The menu was short but full of tasty dishes served in inventive ways and it was such a cosy setting it almost felt like we were eating at an old friend’s house. The best bit however was when I ordered a cup of tea at the end of the meal. I didn’t think there was a way to be inventive when serving tea. I was wrong! Too cute…

Where we drank:

Jo used the months leading up to our visit to trial a number of bars to take us to, one of which was 37 Dawson Street. This was by far my favourite drinking establishment of the trip. In the same style as the hotel, it was full of quirky artefacts with bemusing drawings and crazy taxidermy adorning the walls, vintage furniture upholstered in a patchwork of clashing colours and a neon sign proclaiming that “All is not what it seems”.

It seems that there is now a cocktail list available but when we visited, they were operating on the basis of “tell us what you like and we’ll make you something you love”. They were however more than happy to make us some classics as well. We drank our concoctions by a heart shaped fireplace, watched over by a giant moose head (that was wearing a giant red nose in honour of the festive season when we visited) before heading to the theatre and it was a fabulous way to start the evening.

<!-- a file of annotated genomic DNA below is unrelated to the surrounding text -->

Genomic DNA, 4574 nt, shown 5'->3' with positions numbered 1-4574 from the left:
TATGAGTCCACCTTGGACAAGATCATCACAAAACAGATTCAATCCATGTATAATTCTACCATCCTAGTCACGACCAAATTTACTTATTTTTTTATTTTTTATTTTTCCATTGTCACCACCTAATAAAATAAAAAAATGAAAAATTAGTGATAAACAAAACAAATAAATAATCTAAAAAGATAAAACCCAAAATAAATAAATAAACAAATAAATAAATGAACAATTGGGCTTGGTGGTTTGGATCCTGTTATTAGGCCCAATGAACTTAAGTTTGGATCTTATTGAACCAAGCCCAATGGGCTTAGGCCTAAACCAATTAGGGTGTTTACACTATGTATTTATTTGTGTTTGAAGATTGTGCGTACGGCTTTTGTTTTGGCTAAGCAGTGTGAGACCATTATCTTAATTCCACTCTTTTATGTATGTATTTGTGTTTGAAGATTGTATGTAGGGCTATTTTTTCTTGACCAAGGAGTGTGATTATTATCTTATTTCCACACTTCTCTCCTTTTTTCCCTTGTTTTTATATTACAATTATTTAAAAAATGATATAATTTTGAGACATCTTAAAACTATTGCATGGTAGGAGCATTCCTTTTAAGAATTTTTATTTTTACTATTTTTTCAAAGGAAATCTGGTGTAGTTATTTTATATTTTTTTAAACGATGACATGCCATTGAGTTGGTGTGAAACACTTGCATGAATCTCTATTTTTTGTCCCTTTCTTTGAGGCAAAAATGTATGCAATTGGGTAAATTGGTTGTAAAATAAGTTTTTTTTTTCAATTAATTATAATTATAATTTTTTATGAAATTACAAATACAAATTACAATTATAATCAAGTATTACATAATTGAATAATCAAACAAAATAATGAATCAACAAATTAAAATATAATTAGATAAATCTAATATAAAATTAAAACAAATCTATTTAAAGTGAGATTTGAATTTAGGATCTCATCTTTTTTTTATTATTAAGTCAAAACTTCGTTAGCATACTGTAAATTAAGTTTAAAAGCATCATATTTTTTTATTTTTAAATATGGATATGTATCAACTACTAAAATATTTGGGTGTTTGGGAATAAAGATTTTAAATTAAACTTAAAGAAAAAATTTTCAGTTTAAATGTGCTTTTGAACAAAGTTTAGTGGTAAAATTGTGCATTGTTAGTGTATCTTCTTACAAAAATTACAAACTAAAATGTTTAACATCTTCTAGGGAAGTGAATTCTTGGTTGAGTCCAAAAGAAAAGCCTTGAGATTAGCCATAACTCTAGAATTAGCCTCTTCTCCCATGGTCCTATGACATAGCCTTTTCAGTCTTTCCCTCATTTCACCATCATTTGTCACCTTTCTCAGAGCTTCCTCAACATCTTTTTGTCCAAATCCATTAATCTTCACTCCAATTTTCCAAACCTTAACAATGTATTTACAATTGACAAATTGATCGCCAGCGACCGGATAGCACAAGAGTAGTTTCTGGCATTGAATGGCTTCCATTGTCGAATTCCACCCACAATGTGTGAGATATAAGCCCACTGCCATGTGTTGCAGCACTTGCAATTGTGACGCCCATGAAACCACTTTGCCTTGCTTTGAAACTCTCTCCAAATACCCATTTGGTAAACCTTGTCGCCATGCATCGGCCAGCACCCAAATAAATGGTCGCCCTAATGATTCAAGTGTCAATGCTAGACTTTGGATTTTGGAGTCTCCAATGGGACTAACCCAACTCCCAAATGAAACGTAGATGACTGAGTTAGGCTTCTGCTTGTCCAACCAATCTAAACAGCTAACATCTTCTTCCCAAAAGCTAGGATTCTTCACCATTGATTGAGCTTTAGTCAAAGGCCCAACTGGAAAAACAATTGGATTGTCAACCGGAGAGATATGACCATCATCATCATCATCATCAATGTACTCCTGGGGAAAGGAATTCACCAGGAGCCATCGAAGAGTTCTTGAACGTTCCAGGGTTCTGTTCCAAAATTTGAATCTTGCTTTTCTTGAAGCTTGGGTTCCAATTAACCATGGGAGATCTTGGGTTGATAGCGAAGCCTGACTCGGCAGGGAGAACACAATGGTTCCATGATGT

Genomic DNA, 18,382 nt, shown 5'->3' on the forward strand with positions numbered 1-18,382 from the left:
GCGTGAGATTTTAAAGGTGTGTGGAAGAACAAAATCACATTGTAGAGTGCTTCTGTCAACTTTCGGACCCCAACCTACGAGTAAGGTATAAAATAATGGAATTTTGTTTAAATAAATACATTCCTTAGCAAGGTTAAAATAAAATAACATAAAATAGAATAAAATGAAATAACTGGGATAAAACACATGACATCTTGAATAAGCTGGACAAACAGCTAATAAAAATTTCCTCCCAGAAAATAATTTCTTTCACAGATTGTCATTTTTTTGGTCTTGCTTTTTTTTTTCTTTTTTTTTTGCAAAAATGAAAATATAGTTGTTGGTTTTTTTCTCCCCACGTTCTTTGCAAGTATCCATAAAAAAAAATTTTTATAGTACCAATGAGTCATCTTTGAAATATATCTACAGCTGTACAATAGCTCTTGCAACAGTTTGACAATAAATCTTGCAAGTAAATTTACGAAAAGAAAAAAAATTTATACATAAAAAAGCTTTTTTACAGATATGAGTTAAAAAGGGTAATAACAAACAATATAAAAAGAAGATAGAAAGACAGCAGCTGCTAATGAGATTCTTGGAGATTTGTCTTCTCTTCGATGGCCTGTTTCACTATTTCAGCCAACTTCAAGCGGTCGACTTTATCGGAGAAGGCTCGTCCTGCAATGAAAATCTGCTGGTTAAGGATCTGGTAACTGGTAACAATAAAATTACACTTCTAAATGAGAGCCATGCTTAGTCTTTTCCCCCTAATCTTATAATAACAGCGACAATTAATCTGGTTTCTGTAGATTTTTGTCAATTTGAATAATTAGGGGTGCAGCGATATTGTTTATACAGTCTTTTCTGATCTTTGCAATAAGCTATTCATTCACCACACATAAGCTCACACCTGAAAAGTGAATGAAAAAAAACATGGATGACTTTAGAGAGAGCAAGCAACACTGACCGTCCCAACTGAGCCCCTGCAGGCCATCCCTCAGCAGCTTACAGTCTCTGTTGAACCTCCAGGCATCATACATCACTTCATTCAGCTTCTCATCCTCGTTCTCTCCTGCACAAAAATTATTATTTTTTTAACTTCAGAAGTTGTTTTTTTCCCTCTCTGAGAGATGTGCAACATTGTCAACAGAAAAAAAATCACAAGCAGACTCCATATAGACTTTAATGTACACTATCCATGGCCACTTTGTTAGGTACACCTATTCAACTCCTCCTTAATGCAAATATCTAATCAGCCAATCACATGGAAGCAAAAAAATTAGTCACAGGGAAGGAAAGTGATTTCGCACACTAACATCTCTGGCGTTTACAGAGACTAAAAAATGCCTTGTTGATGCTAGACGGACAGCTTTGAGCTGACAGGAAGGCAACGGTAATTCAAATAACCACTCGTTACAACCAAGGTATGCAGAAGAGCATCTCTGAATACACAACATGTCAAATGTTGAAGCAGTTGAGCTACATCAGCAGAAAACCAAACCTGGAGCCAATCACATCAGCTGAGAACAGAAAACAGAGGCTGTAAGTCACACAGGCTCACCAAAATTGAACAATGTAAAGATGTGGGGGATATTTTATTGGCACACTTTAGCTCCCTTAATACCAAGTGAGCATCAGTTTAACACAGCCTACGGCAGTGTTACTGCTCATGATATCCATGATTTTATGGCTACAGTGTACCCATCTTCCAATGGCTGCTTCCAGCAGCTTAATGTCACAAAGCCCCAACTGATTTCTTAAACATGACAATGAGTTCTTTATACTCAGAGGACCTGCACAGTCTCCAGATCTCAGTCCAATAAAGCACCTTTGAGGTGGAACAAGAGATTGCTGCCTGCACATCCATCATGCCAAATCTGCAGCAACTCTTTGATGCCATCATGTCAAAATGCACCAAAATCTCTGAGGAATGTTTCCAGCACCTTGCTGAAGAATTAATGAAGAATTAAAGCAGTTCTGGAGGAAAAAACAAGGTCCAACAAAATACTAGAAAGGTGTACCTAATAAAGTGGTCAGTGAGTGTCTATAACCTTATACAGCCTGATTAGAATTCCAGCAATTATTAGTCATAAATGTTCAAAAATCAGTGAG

We tried to book in for brunch the following day but sadly they didn’t start serving until after our flight check in time. So I suppose there’s another reason to go back. I hear they do an excellent breakfast martini…

What we did

I already mentioned in a previous post that we caught a train from Dublin to Belfast to visit the Titanic: Belfast exhibition, and of course as it was my first time in the city, I just had to pay a visit to the Guinness Storehouse, even if just for the free samples, the advertising display and the views of the city.

However, I think my favourite tourist activity was the walking tour. We try to book one whenever we’re in a city for the first time, and we normally use Sandeman but this time we signed up with a local company that my aunt had used on previous trips. Historical Walking Tours are led by local history graduates and they demonstrate a real passion and knowledge for their subject. I’m ashamed to say I know little to nothing of Irish history so the three hours we spent walking the city were fascinating and went some way to alleviating my ignorance. The tours start at the Trinity College front gates and take in all the major sights including the old Parliament House, Temple Bar, City Hall, Dublin Castle and Christ Church Cathedral.

Next time I visit I hope to see Kilmainham Gaol and there may have been mention of a Leprechaun Museum... hmmmm.

So Findettes – are any of you planning a weekend break in May? If so, let us know where and it may be our fellow readers have some recommendations.

Victoria
x

PS! Find Victoria over on her blog Sugar Plum Slipper or on twitter @VictoriaHale.